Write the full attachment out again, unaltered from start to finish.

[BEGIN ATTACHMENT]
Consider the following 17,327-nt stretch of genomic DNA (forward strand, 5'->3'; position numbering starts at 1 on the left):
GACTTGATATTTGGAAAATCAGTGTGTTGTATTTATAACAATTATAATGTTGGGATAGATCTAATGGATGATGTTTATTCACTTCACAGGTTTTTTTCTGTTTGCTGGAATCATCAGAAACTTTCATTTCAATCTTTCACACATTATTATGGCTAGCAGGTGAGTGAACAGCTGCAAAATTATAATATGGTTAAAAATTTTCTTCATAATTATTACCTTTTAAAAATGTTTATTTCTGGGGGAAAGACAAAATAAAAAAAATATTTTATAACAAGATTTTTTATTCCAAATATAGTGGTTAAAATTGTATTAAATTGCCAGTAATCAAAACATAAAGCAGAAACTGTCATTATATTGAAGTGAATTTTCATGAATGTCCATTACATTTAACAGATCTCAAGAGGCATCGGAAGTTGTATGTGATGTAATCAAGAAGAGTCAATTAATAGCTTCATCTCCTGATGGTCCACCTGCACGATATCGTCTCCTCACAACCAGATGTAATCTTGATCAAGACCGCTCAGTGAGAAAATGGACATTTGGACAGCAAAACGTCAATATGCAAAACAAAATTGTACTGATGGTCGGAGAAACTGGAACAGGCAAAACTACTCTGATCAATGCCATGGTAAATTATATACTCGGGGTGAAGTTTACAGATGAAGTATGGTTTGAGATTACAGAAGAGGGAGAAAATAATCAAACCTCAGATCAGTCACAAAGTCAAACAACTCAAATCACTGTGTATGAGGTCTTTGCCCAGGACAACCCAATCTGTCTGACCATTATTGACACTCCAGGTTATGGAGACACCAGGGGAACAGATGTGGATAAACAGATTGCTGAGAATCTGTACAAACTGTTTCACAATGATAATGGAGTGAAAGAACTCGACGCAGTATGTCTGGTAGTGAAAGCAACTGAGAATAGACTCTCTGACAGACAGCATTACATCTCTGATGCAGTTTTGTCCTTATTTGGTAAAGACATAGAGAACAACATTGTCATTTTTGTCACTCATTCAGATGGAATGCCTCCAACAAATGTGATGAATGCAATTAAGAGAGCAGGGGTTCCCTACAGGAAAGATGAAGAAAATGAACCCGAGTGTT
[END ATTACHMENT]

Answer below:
Consider the following 17,327-nt stretch of genomic DNA (forward strand, 5'->3'; position numbering starts at 1 on the left):
GACTTGATATTTGGAAAATCAGTGTGTTGTATTTATAACAATTATAATGTTGGGATAGATCTAATGGATGATGTTTATTCACTTCACAGGTTTTTTTCTGTTTGCTGGAATCATCAGAAACTTTCATTTCAATCTTTCACACATTATTATGGCTAGCAGGTGAGTGAACAGCTGCAAAATTATAATATGGTTAAAAATTTTCTTCATAATTATTACCTTTTAAAAATGTTTATTTCTGGGGGAAAGACAAAATAAAAAAAATATTTTATAACAAGATTTTTTATTCCAAATATAGTGGTTAAAATTGTATTAAATTGCCAGTAATCAAAACATAAAGCAGAAACTGTCATTATATTGAAGTGAATTTTCATGAATGTCCATTACATTTAACAGATCTCAAGAGGCATCGGAAGTTGTATGTGATGTAATCAAGAAGAGTCAATTAATAGCTTCATCTCCTGATGGTCCACCTGCACGATATCGTCTCCTCACAACCAGATGTAATCTTGATCAAGACCGCTCAGTGAGAAAATGGACATTTGGACAGCAAAACGTCAATATGCAAAACAAAATTGTACTGATGGTCGGAGAAACTGGAACAGGCAAAACTACTCTGATCAATGCCATGGTAAATTATATACTCGGGGTGAAGTTTACAGATGAAGTATGGTTTGAGATTACAGAAGAGGGAGAAAATAATCAAACCTCAGATCAGTCACAAAGTCAAACAACTCAAATCACTGTGTATGAGGTCTTTGCCCAGGACAACCCAATCTGTCTGACCATTATTGACACTCCAGGTTATGGAGACACCAGGGGAACAGATGTGGATAAACAGATTGCTGAGAATCTGTACAAACTGTTTCACAATGATAATGGAGTGAAAGAACTCGACGCAGTATGTCTGGTAGTGAAAGCAACTGAGAATAGACTCTCTGACAGACAGCATTACATCTCTGATGCAGTTTTGTCCTTATTTGGTAAAGACATAGAGAACAACATTGTCATTTTTGTCACTCATTCAGATGGAATGCCTCCAACAAATGTGATGAATGCAATTAAGAGAGCAGGGGTTCCCTACAGGAAAGATGAAGAAAATGAACCCGAGTGTT